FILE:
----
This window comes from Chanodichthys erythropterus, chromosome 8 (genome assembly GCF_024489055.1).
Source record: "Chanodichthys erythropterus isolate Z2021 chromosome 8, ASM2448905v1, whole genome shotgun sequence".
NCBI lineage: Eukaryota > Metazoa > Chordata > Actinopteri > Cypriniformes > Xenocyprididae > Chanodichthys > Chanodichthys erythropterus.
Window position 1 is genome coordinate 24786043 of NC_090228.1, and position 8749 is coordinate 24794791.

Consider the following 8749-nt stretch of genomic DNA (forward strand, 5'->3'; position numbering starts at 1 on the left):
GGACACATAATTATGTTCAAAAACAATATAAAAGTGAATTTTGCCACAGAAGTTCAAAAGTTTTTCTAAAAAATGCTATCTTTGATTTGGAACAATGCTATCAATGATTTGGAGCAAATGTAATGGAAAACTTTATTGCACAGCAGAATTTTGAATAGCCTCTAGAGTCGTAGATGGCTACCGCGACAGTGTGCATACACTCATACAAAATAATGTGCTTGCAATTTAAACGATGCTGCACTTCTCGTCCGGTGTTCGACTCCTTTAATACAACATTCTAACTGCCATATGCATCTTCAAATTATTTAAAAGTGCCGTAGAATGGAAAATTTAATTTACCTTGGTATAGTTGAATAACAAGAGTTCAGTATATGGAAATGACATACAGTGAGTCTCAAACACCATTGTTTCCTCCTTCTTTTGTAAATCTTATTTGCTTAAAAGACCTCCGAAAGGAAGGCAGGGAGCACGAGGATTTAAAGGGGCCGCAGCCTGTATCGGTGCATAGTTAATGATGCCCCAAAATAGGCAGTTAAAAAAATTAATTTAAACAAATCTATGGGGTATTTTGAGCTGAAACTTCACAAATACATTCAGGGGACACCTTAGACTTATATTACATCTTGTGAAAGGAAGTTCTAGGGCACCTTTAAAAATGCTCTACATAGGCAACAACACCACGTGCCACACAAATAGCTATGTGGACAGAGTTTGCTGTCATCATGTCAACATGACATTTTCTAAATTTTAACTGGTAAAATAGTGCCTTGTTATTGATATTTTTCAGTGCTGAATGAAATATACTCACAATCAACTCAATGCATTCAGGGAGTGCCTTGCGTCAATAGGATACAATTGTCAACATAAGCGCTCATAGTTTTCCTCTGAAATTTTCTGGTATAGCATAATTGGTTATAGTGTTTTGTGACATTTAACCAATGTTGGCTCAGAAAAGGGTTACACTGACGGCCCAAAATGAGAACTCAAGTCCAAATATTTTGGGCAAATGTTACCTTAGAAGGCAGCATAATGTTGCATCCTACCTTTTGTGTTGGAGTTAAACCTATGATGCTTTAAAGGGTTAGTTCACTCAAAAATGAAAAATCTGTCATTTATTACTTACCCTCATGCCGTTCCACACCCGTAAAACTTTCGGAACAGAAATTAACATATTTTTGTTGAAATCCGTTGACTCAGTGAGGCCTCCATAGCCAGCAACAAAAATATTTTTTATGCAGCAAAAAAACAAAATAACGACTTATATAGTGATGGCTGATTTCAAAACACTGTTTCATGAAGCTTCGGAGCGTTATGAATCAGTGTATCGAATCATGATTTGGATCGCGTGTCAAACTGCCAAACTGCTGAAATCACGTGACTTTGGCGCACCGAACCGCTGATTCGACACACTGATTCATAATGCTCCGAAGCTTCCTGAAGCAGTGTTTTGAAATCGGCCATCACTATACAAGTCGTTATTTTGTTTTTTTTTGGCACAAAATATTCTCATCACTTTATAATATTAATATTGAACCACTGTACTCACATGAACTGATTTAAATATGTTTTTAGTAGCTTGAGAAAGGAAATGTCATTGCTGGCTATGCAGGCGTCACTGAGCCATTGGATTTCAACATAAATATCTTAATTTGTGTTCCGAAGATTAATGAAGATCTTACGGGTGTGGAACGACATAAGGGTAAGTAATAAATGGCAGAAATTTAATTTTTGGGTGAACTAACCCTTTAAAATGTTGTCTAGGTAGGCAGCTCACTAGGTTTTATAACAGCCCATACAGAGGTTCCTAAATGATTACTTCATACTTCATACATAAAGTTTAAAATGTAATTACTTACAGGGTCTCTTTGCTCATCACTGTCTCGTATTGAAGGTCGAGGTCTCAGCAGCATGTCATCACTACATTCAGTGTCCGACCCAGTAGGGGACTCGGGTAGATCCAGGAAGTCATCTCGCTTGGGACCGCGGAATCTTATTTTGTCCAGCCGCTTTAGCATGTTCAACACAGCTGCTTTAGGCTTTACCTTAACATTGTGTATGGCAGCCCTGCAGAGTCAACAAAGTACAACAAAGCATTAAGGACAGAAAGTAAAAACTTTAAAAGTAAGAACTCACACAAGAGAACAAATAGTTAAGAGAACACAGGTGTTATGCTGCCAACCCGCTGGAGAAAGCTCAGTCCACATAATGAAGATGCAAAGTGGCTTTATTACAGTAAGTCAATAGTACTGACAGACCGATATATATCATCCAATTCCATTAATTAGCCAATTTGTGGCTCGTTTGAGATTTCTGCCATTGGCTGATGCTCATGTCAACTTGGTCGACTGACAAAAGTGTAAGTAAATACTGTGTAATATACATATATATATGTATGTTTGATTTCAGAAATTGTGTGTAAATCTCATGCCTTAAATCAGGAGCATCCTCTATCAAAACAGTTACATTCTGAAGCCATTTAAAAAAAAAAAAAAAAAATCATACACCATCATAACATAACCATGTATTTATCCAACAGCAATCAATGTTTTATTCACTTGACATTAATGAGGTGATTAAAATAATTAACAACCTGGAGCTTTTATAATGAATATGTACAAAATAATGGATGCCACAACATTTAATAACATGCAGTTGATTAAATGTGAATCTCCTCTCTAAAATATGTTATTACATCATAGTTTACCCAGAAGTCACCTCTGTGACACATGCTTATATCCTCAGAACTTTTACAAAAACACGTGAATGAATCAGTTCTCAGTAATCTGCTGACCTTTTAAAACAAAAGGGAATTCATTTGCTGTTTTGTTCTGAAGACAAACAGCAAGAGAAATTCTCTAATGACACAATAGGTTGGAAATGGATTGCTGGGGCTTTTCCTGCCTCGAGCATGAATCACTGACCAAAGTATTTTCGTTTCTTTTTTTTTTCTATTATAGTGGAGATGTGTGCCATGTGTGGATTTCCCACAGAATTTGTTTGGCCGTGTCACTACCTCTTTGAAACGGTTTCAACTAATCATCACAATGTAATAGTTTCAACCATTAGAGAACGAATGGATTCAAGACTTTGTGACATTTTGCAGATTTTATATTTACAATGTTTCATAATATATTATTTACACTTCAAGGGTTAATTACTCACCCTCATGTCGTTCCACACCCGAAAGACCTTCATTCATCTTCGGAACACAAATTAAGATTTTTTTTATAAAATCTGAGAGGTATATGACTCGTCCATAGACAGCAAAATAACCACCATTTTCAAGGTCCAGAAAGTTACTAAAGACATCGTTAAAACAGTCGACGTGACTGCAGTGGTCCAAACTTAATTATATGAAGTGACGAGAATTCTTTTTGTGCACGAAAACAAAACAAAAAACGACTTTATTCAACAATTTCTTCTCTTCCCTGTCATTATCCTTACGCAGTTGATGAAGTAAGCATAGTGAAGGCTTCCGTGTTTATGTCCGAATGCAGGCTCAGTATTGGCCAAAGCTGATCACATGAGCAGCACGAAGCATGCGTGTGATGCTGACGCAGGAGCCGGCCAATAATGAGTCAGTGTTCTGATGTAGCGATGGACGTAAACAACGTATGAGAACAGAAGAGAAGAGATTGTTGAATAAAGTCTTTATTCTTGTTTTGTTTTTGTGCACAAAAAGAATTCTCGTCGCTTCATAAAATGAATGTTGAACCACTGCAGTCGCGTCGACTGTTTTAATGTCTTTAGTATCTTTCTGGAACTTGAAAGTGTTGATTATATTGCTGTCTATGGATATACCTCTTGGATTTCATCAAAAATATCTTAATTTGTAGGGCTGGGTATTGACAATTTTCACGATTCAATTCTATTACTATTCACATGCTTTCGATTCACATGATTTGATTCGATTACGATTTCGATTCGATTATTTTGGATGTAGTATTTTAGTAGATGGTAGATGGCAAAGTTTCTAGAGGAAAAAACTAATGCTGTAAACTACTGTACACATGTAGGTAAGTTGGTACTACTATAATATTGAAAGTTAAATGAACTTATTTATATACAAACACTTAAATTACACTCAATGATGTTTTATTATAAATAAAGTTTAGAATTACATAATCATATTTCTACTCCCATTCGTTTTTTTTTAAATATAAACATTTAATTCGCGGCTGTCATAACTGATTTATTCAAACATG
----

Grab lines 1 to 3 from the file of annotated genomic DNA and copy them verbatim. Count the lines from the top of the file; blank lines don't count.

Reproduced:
This window comes from Chanodichthys erythropterus, chromosome 8 (genome assembly GCF_024489055.1).
Source record: "Chanodichthys erythropterus isolate Z2021 chromosome 8, ASM2448905v1, whole genome shotgun sequence".
NCBI lineage: Eukaryota > Metazoa > Chordata > Actinopteri > Cypriniformes > Xenocyprididae > Chanodichthys > Chanodichthys erythropterus.